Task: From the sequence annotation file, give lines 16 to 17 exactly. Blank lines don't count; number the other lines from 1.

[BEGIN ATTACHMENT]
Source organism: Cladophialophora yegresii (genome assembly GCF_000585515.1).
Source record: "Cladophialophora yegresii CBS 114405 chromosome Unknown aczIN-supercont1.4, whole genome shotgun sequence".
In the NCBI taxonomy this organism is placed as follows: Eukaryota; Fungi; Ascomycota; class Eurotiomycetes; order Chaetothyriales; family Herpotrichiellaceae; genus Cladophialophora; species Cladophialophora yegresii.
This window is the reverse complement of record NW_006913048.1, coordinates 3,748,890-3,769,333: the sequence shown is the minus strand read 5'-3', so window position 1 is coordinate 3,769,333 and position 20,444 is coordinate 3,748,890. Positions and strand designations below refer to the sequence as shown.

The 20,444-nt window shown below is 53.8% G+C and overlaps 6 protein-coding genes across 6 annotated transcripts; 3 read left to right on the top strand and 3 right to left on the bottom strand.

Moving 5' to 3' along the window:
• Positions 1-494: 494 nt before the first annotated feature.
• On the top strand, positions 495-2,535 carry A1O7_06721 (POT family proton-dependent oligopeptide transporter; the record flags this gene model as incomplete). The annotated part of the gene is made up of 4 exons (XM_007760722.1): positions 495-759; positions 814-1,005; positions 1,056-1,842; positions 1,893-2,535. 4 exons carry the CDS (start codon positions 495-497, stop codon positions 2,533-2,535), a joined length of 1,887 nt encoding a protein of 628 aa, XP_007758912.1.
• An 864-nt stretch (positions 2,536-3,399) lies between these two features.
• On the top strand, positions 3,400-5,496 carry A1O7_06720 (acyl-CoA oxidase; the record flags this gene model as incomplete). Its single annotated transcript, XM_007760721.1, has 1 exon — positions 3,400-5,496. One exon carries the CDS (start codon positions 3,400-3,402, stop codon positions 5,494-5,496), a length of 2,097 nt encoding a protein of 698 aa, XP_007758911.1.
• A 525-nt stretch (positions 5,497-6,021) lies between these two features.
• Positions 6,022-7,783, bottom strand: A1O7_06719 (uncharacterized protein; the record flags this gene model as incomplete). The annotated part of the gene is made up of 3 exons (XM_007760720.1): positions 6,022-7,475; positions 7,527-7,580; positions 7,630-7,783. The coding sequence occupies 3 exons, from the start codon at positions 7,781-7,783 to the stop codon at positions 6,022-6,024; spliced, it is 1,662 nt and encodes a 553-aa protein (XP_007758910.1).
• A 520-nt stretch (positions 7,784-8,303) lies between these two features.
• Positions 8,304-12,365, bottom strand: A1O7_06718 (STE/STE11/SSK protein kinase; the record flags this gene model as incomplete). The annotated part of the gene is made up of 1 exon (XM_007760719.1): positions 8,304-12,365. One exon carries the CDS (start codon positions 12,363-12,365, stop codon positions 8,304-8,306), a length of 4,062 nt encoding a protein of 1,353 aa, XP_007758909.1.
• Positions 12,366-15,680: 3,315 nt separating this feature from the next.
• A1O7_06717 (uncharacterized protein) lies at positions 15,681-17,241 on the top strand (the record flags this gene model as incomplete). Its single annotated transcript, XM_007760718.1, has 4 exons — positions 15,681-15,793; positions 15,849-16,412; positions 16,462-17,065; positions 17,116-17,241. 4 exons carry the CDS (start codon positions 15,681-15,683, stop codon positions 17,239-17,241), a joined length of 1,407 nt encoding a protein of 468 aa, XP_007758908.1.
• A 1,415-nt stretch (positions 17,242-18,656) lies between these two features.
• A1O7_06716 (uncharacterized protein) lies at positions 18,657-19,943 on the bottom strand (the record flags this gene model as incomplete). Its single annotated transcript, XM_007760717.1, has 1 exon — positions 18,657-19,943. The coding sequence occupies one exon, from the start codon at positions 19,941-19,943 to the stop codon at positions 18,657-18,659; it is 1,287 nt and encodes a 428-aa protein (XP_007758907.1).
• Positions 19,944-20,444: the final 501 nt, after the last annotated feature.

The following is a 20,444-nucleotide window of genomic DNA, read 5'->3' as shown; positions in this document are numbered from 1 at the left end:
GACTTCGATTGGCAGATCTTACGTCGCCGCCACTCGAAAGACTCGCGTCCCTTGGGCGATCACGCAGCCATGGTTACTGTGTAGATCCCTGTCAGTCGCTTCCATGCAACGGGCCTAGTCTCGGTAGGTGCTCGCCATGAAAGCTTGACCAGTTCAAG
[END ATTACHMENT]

• A1O7_06717 (uncharacterized protein) lies at positions 15,681-17,241 on the top strand (the record flags this gene model as incomplete). Its single annotated transcript, XM_007760718.1, has 4 exons — positions 15,681-15,793; positions 15,849-16,412; positions 16,462-17,065; positions 17,116-17,241. 4 exons carry the CDS (start codon positions 15,681-15,683, stop codon positions 17,239-17,241), a joined length of 1,407 nt encoding a protein of 468 aa, XP_007758908.1.
• A 1,415-nt stretch (positions 17,242-18,656) lies between these two features.